March 12, 2012
By Mary Jo Gibson
If you are wishing for a trip to Europe to explore great art, but the expense of travel has placed this dream of out of reach, virtual tourism at its finest can be found on the App Store. At first glance there wasn’t much offered, mostly wiki stuff and tourism information. Not enough of what I was looking for, until I found Museum Planet. They changed my mind about what is possible with an app devoted to individual destinations, history and art.
Their Venice, Italy tour app encompasses the usual tourist destinations, but includes several off the beaten path areas as well. Each chapter of Museum Planet‘s Venice library covers the founding of the site, history of construction, architectural design and religious influences. Panoramic views of the exterior and interior fill each tour. The greatest attribute of this app is the ability to zoom into each photograph, allowing the user to inspect the details of statues, paintings and architectural nuances. The narrative covers a myriad of subjects emphasizing the history and description of the picture. But the text includes so many other items in regards to the individuals and their lives. All things I search for endlessly while compiling posts on subjects that interest myself, and my readers.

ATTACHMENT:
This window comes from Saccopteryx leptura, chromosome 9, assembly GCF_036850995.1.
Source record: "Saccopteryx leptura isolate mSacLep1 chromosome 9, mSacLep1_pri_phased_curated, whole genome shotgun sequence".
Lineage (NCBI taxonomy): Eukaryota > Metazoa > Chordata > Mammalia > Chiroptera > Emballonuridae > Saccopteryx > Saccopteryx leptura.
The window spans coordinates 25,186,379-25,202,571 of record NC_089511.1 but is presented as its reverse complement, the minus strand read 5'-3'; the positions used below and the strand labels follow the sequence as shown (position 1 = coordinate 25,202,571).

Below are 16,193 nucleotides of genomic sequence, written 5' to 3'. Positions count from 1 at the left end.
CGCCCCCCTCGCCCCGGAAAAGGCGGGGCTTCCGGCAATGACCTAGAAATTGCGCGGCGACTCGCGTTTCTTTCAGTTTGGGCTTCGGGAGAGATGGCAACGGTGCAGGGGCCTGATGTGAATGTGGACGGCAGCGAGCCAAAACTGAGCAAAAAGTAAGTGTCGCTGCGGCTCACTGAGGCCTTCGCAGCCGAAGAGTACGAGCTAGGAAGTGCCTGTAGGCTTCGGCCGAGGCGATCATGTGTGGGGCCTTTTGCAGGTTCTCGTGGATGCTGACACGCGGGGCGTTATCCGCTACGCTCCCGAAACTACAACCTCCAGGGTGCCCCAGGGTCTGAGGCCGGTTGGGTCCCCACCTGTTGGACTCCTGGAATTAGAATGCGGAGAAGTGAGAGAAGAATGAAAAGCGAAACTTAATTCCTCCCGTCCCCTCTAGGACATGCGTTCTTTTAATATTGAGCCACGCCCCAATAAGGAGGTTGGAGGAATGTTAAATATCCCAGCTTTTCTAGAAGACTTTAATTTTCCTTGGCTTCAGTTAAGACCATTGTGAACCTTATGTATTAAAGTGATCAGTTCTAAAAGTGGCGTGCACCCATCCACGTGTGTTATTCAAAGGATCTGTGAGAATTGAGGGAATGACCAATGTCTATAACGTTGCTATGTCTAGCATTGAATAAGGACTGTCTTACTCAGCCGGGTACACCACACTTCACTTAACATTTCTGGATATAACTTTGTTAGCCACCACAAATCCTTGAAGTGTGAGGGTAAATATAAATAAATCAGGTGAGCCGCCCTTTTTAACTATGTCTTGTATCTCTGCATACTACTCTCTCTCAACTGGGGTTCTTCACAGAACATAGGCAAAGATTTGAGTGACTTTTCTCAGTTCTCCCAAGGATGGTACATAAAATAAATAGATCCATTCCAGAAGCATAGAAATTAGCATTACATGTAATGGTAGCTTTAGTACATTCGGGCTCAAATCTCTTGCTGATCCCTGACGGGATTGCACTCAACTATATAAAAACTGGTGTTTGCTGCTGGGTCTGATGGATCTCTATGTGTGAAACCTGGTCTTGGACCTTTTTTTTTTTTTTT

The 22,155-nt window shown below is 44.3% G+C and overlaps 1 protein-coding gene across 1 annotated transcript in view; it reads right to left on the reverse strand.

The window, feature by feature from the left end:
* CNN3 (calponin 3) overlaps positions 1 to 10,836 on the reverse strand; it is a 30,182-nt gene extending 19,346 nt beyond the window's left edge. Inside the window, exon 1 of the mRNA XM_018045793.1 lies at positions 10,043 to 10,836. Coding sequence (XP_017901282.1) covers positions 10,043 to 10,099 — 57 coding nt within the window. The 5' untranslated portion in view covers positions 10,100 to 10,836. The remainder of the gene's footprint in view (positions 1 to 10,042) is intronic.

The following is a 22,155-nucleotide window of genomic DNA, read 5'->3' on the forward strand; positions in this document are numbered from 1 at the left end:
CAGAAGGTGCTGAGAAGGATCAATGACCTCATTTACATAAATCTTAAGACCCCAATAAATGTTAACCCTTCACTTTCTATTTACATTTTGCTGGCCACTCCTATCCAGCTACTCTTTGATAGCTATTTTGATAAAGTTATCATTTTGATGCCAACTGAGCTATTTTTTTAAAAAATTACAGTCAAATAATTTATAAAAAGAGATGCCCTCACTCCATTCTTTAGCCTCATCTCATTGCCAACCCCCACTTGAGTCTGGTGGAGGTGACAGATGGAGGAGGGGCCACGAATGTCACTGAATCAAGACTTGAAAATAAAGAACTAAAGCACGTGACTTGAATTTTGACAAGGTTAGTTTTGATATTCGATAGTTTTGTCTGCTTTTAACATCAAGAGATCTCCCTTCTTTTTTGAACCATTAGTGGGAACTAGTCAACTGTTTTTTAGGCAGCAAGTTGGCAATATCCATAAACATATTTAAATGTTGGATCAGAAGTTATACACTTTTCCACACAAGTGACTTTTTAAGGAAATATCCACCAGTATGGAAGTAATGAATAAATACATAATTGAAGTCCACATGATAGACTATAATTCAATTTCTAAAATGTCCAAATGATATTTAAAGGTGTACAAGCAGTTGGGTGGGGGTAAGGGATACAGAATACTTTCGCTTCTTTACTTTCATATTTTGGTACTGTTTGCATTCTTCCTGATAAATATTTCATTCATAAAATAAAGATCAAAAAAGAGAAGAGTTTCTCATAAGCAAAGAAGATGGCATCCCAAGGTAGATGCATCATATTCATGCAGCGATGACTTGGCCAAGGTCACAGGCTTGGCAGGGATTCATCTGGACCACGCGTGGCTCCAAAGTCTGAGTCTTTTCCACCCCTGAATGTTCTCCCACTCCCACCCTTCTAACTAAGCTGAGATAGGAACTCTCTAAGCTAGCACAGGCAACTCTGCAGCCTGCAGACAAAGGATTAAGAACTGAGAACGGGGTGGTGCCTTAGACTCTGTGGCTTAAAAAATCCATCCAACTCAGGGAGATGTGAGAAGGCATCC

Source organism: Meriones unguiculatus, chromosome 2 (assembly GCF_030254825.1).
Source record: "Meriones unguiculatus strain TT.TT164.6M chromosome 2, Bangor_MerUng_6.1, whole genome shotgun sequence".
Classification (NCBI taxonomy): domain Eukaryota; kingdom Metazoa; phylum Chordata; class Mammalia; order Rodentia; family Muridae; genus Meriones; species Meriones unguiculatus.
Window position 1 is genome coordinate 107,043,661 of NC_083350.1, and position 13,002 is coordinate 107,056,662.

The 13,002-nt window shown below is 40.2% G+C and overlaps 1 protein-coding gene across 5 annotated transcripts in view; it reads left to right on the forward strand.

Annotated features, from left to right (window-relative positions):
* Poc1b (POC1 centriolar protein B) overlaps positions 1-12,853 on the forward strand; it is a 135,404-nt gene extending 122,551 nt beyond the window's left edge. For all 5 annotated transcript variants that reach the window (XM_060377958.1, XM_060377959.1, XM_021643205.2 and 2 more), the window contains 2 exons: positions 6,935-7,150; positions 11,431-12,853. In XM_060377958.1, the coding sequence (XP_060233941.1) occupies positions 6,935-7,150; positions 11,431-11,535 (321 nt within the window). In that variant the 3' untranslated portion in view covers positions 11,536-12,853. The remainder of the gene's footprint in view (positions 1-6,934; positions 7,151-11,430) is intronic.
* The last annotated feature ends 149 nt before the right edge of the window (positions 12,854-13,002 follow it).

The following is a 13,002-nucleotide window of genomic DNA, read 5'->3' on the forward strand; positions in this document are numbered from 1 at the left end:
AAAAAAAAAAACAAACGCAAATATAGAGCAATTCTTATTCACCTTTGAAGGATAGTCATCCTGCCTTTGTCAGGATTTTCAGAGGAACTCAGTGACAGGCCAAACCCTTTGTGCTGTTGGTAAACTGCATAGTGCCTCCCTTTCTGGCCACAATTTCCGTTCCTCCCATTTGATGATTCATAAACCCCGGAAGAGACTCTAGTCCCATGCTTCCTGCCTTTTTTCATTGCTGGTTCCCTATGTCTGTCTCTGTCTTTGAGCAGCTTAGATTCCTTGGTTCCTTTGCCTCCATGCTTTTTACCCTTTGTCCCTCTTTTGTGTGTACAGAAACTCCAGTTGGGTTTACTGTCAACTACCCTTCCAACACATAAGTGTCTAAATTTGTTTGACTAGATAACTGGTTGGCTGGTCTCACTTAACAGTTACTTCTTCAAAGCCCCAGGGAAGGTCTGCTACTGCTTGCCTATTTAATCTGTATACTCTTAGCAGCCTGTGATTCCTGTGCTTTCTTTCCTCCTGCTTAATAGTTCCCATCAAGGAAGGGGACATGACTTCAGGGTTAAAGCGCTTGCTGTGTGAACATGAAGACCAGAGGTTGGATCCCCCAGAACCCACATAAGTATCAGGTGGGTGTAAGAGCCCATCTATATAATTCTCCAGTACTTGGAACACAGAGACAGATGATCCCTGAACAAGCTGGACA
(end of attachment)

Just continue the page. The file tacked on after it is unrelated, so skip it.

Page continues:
The depth and intricacy of coverage is incomparable to any other app discussing history and art. My personal favorite of the chronicle is the pronunciation of complicated names. Having a limited vocabulary of the Italian language, Ciao and other such greetings amount to very little; but Museum Planet keeps it simple, and now I manage to pronounce even the most obscure sculptor’s name.
Ease of use is another plus to this app. A YouTube clip shows just how simple it is to use their library, remove the text from the narrative and concentrate on the images. There is even a searchable Ad Hoc that allows you to look for specific items when you may not remember where you heard the information in an earlier chapter. I have repeated their tours more than once in order to glean all the information from the image and the text. Purchasing several tourist books and possibly a textbook or two would not come close to what is offered in this versatile app.